Denita La Intocable addresses her fans after her unfair defeat by the evil Marta La Altena. Wrestlers have loyal supporters, all of which adds to the drama. 

In the last ten years, increasing numbers of indigenous woman have been taking to the rings in the outskirts of La Paz, fighting back against the dominant culture of machismo and discrimination. 

Denita La Intocable exhorts her fans to make some noise during her bout with the evil Marta La Altena.

Marta puts Denita into a rear naked choke during their fight at a repurposed warehouse in El Alto. Denita's plight is not helped by the fact that the referee is ludicrously biased towards her opponent.

Once derogatory, the chola moniker has become a source of pride. In October 2011, many of the top cholita wrestlers broke away from the main wrestling organization, Titanes del Ring, which was dominated by one man, Juan Mamani. Disillusioned with Mamani’s autocratic approach, they set up an independent association and are going it alone. “Juan Mamani stole our money,” says Yolanda. “But we realized that we don’t need him. We can do this ourselves.”

Marta La Altena adds the final touches to her wrestling costume in preparation for her Sunday night bout. Marta - real name Jenny Mamani Herrera - supplements her income from wrestling by making and selling associated paraphernalia. 

Marta La Altena aka Jenny Mamani Herrera prepares for her Sunday evening bout. First job...which bowler hat is going to be the perfect match for her outfit? These distinctive hats, worn by Aymara women, were originally intented for use by British railroad workers.

Marta La Altena and her sister, Maria La Maldita - real name Maria Mamani Herrera - put on earrings and make up before Marta's fight in El Alto later that night. Only women from the Aymara ethnic group wear the distinctive bowler hats, introduced in the early 1900's.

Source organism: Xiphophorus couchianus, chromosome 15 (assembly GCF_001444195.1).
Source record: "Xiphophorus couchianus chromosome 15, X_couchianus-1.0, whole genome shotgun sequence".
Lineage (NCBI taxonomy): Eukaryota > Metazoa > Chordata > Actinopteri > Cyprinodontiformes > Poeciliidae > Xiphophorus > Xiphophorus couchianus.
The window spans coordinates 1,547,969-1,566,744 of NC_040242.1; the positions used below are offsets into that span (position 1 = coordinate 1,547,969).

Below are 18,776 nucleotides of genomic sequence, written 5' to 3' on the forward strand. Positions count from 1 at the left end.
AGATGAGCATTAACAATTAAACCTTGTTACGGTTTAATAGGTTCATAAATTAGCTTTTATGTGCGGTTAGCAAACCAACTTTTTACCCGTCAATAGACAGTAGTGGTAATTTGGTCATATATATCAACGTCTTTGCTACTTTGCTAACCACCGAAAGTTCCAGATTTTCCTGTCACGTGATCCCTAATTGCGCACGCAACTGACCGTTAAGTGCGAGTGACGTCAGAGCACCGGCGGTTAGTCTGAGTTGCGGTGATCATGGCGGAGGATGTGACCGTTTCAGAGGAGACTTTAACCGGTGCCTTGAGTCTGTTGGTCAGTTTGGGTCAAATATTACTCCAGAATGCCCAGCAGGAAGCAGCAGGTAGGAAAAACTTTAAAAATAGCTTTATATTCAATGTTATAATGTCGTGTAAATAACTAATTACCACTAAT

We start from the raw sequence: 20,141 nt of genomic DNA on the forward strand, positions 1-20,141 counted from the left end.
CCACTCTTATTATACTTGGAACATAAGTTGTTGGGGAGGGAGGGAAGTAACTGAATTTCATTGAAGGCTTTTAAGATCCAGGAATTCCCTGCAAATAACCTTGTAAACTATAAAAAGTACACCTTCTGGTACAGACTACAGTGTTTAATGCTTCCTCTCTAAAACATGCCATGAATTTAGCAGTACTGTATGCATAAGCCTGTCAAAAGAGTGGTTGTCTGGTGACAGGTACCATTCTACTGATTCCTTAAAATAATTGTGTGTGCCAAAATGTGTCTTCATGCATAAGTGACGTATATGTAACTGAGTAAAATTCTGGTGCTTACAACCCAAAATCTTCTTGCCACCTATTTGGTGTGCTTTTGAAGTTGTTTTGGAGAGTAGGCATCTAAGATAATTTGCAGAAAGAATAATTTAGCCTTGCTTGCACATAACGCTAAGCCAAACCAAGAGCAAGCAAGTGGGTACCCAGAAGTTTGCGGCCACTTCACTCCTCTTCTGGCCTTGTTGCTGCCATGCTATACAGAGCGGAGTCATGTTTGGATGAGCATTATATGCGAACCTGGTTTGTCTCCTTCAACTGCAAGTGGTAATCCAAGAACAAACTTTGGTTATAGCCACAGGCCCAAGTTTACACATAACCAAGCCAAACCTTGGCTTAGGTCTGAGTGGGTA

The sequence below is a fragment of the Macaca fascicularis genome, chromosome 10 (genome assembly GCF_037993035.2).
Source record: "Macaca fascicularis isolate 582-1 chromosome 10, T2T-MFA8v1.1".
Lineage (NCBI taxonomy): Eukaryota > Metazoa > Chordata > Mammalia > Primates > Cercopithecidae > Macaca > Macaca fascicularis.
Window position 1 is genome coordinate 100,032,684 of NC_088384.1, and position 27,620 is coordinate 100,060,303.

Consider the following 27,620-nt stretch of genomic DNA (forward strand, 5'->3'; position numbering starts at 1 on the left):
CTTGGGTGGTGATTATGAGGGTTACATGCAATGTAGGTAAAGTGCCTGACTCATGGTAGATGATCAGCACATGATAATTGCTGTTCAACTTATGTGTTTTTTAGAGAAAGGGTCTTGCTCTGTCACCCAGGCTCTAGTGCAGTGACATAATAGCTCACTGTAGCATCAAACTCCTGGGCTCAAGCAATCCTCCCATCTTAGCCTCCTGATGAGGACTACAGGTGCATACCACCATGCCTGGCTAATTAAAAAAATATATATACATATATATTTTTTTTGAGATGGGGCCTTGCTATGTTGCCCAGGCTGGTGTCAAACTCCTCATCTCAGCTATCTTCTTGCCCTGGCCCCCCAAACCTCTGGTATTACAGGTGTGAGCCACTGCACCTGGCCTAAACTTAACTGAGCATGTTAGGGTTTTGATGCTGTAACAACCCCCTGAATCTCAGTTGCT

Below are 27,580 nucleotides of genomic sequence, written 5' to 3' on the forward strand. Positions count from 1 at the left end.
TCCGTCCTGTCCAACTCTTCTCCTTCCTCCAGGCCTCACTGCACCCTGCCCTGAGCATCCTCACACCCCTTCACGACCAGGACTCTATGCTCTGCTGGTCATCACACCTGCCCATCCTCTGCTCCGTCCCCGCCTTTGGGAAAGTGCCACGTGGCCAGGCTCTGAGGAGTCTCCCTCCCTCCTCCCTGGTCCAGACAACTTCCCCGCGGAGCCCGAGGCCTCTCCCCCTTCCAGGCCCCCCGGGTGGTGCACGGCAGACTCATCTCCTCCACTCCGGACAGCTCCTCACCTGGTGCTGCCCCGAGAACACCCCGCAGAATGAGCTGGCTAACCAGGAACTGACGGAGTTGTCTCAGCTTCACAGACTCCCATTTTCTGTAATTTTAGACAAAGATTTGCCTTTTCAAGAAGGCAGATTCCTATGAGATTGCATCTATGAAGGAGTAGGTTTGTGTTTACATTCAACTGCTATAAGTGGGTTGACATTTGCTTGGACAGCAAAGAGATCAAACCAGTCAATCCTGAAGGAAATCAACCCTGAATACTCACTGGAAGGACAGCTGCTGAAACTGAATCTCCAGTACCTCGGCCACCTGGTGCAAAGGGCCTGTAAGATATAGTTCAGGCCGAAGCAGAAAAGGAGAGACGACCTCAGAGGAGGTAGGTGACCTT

Marta La Altena aka Jenny Mamani Herrera gives her daughter some money to buy groceries with. Her real life personality is a far cry from her evil wrestling persona.

Carmen Rojas takes a pinch of Coca leaf about an hour before she enters the ring. Coca is widely chewed amongst the Aymara and Quechua population. Its practical effects - mental stimulation, appetite suppression and energy are a boon in the ring. 

Populist president Evo Morales has been a vocal champion of Bolivia’s predominantly poor indigenous population – in particular its women. In 2010, he put together a cabinet that was evenly split between genders and which included three indigenous women.

An indigenous woman begs outside Iglesia de San Francisco in La Paz. La Paz has long been a place of both indigenous and gender discrimination, as well as a hotbed of revolution.

There are now signs of an emerging indigenous middle class in the capital La Paz. “Five years ago, we were looked down upon – we used to just wait on the rich,” Yolanda tells me. “But now, thanks to our President, we’re working in banks, in offices and even in government.”